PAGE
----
That doesn’t mean it’s useless though. Far from it. It is a valuable tool for determining a beer’s suitability for a person. One brewpub offered up a Witbier that came to me crystal clear. I knew this would be a problem. At least one rater found the beer quite favourable, but for me I require the fullness and complexity that comes with yeast in suspension when I’m drinking a witbier. The remaining qualities – mainly a light spiciness, wheaty notes – aren’t enough. So I didn’t like that beer. I have tasted great witbiers and without the yeast this had no hope of measuring up.



But the rating wasn’t strictly on a “to style” basis. My favourite beer that night was labeled as an American Pale. It wasn’t. “To style”, it was just as far from its name as the Witbier but the difference is that the malts were breezy fresh, the hops citric and the character refreshing. I figure it’s one of the better Golden Ales I’ve ever had, and brewed very much in the English style.



I think a lot of people are like me – “to style” only comes up if the beer isn’t very good. It becomes another excuse not to like a beer we already have determined to be not to our taste. If the beer is very good, we understand that it is not to style but we don’t care and might not even mention it. Style doesn’t matter if the beer kicks ass. There is some sort of carrot and stick thing going on between brewers who aim for styles and drinkers who evaluate based on them.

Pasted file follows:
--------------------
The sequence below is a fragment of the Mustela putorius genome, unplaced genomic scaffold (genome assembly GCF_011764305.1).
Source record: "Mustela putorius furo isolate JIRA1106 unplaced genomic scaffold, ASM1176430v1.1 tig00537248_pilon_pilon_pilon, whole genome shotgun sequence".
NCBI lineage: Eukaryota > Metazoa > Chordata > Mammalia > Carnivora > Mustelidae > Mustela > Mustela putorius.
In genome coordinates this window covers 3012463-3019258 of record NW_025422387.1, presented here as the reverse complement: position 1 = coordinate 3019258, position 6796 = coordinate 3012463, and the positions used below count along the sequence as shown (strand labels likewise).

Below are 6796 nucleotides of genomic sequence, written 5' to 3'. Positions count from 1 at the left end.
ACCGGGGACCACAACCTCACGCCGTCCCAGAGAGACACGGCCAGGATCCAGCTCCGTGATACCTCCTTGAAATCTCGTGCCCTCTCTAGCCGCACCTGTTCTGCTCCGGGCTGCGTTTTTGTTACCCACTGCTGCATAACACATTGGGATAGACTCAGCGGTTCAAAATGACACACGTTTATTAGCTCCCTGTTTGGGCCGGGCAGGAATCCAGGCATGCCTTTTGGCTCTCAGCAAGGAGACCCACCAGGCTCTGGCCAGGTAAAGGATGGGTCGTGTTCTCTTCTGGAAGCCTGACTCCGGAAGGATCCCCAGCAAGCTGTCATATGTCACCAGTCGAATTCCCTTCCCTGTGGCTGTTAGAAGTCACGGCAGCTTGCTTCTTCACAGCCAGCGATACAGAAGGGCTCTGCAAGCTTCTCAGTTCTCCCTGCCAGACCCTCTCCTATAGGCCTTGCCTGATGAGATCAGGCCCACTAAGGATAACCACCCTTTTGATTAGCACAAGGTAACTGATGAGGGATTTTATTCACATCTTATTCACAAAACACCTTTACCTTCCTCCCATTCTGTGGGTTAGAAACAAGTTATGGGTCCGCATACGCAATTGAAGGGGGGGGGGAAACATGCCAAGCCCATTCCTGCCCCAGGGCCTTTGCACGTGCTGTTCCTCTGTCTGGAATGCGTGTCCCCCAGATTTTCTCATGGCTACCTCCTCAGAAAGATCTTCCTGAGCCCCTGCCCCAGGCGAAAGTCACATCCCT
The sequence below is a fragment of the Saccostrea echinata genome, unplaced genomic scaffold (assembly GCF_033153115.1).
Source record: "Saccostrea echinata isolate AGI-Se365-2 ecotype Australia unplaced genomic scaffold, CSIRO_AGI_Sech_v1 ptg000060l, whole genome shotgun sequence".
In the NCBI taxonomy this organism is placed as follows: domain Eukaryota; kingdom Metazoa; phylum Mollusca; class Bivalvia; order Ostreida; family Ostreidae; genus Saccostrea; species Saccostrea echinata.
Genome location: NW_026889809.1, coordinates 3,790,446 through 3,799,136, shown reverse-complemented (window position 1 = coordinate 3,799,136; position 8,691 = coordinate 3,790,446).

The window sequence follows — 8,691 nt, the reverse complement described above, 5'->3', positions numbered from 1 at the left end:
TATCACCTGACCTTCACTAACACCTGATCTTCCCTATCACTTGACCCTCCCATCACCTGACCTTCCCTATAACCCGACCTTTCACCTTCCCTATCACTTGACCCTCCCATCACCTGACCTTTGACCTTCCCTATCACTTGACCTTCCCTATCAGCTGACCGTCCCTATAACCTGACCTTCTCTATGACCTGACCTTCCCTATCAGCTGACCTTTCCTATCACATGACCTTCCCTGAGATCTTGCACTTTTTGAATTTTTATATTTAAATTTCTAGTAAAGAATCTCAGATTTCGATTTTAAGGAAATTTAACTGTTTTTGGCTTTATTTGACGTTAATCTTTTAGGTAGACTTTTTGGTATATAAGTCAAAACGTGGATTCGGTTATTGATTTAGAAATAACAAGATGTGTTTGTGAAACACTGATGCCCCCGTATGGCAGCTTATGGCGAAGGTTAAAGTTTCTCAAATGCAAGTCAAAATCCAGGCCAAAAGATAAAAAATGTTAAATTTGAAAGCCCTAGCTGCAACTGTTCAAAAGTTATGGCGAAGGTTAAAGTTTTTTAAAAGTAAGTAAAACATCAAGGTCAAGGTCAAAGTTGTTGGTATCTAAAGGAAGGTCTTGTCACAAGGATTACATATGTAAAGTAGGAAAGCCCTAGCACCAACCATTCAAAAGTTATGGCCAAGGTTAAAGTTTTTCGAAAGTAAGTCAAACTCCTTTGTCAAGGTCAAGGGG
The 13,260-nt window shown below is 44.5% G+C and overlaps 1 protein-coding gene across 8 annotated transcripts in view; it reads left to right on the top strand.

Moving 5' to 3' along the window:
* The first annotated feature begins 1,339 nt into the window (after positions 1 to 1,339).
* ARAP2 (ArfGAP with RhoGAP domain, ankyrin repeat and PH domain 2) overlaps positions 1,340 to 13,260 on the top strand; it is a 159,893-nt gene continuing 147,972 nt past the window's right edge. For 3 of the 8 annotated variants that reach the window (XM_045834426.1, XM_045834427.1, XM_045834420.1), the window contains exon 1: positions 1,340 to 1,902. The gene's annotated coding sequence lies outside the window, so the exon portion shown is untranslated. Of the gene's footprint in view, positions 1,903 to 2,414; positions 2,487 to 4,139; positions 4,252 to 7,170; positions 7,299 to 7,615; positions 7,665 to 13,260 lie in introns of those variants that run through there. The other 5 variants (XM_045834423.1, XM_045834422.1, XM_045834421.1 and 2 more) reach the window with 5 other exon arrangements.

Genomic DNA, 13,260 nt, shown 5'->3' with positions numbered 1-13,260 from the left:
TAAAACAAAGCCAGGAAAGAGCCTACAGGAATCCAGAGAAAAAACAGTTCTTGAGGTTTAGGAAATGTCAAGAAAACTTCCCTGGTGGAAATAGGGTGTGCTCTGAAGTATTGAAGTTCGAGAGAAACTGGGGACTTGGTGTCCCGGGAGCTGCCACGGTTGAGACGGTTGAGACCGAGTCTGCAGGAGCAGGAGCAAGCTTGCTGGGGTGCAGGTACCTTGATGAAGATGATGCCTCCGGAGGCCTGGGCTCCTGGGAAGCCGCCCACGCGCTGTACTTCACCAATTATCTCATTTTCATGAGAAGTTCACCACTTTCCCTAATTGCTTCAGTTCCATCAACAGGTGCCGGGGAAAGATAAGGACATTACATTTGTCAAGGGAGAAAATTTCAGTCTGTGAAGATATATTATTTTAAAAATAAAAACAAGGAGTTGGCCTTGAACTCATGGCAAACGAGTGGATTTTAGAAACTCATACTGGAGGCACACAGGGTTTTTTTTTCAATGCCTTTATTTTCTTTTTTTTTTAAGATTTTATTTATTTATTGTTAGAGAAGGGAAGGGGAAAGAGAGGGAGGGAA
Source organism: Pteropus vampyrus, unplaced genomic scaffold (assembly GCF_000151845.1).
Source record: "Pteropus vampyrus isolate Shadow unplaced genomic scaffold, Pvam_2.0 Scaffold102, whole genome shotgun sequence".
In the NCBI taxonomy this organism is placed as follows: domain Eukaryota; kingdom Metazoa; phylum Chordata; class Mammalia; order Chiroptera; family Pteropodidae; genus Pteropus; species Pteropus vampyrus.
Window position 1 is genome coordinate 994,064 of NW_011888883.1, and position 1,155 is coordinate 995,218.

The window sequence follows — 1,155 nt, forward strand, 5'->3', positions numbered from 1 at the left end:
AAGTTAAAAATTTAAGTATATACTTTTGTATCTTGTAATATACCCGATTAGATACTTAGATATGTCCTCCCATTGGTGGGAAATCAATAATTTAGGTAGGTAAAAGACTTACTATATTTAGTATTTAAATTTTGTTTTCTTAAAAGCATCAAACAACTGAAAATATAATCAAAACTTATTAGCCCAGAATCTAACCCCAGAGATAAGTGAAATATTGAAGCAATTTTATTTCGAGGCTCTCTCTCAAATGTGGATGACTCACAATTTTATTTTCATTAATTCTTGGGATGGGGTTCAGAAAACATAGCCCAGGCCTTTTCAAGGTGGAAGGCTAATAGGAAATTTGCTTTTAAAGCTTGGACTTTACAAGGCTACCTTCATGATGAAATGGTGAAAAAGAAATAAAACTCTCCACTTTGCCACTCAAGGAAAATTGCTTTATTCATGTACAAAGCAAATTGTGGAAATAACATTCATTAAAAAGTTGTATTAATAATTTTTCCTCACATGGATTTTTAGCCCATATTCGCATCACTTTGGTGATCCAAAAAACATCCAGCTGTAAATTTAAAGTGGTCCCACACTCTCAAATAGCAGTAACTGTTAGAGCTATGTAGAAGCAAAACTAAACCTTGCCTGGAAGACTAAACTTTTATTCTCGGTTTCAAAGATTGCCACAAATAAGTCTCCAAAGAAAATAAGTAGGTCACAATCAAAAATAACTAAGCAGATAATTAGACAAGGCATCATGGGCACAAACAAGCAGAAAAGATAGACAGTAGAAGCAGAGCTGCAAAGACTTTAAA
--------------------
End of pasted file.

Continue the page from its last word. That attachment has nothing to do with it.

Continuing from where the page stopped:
But style makes a nice reference point. For example, I had an imperial stout at one of the brewpubs in this town. It was light for the style. Now, if you know what imperial stout is, you can ballpark what a light one might be like. Or a strong one, or a malty one or hoppy one. It’s a general frame of reference. Combine this with a map of beer styles and you are able to piece together for example that if you enjoy beers in the area where Foreign Stout and Imperial Stout meet, you’ll know from my rating that this particular imperial might be to your taste, no matter what the rating says. So style becomes a frame of reference that is easily understood, once you have basic style knowledge in your brain.



Do the sets of expectations that go along with terms like “cask-conditioned” or “Witbier” colour one’s judgment of a beer? I can’t say that they don’t. But ultimately any descriptor will have this problem. I could say “warm and flat” in place of cask-conditioned and “sweet & spicy light ale” instead of witbier and all I’d be doing is replacing a specific term with a vague one. I would still be providing images in the reader’s mind that could be used for comparative purposes.



That said, this isn’t a treatise on beer style – I wrote that already – but rather pointing out how understanding a few terms can heighten one’s ability to understand the beer in the glass. It helps you understand if the beer is off (the cask) or simply not to your taste (the Witbier). It helps you get a better sense of whether you might like a particular beer that maybe the ratings overall don’t favour (light imperial stouts). But take every tool, every term, every concept of understanding into consideration. It will all help. Learning about and understanding beer is a neverending process. Enjoy it.


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start quote She hypothesized that it was our misunderstanding of cask ale that led us to deem that pint of sour diacetyl undrinkable. end quote